David:

So for us, to make sure that things are moving at the pace that we want, one of the things we do is at the beginning of each quarter, we come over the 90-day plan, where each department essentially says, these are our goals for the year. They’re not usually things like KPIs and stuff like that, although KPIs are important and they’re part of other conversations, but they’re actually like the hard, tangible things that we want people to get done because a KPI is important to have, but you only have so much control over the results, right? But you definitely have control over whether or not you create a standardized template of a client proposal or a client contract or something like that. Those are just hard deliverables.

David:

And so making sure that in our 90-day plan that each department aligns what they plan to get done, and by what date they plan to get it done. So everything has kind of a deadline. And then when we meet with the department heads, every week, we go over what’s in progress like, okay, so this last week, you were supposed to have done this and this week you’re supposed to do this. So how are we doing on that? Is it in progress? Is it not started? Is it done already? That gives us an idea about whether or not we’re essentially progressing towards completing what we set out for at the beginning of the quarter.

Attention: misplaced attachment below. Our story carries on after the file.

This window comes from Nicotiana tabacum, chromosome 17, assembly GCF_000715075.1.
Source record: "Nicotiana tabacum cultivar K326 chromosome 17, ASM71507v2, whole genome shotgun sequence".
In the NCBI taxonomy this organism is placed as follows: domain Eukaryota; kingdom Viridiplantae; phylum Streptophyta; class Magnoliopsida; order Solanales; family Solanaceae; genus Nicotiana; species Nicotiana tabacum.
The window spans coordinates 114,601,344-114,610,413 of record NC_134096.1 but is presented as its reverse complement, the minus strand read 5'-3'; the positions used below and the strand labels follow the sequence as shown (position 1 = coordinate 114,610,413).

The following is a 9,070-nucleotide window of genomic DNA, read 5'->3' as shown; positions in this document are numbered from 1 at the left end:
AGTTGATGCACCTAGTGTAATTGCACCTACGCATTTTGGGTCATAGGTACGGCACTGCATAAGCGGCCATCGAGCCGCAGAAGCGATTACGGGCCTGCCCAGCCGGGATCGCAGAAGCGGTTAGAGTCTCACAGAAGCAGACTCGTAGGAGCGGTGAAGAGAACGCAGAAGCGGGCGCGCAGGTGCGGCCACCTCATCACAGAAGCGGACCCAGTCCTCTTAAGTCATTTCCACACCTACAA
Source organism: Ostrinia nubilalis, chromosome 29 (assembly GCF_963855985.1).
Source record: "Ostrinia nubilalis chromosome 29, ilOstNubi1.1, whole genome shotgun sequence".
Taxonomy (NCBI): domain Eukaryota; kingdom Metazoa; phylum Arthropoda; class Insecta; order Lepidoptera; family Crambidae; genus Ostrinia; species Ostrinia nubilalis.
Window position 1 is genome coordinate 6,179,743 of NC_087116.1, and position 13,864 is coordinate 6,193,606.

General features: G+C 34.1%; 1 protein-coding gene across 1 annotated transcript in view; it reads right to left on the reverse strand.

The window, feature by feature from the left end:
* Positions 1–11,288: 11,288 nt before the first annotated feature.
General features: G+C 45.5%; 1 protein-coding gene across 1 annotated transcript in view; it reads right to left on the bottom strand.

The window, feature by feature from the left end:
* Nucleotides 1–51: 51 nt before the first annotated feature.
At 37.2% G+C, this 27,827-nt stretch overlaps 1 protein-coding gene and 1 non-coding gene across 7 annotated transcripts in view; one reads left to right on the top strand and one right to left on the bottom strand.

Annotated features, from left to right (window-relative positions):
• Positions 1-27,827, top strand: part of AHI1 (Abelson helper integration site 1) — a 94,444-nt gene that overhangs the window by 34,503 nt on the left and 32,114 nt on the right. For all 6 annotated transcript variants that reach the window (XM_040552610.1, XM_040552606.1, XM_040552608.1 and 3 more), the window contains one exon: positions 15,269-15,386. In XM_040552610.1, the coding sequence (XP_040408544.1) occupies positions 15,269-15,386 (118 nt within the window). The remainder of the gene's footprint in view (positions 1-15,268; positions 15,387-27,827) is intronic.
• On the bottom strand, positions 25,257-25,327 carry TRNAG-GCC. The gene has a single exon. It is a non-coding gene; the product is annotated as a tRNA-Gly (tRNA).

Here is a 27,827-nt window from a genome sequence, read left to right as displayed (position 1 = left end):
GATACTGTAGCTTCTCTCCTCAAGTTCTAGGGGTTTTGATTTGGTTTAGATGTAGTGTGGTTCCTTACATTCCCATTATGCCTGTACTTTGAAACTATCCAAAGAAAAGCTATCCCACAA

Luis:

Yeah. That’s a really nice segue into the next thing that I was wondering where you… So you just defined what you do in a quarter, but let’s micro it down a bit more. When managing your remote team, what does your week look like? Within the week, what does your day, your usual day leadership daily routine look like?

David:

Yeah. I think that there are similarities with every day, but then there are also obviously differences. There are things that come up that are unexpected. So I would say typical things is I try to limit my direct interaction with the clients. I like to be more focused internally on the team and the processes and things like that. Occasionally, I might have a call that I could be involved in with a proposal or a sales call or something like that. But the main areas that I would say I focus on now is number one, I am, in certain cases, the final person to say, review or edit something. So if a proposal is going to go out to a client or an analysis or something like that, I like it to go through me, even if I just look at it for a couple minutes, just to kind of say, give it a sign off or send it back and say, “Hey, I think we need additional information here or there.”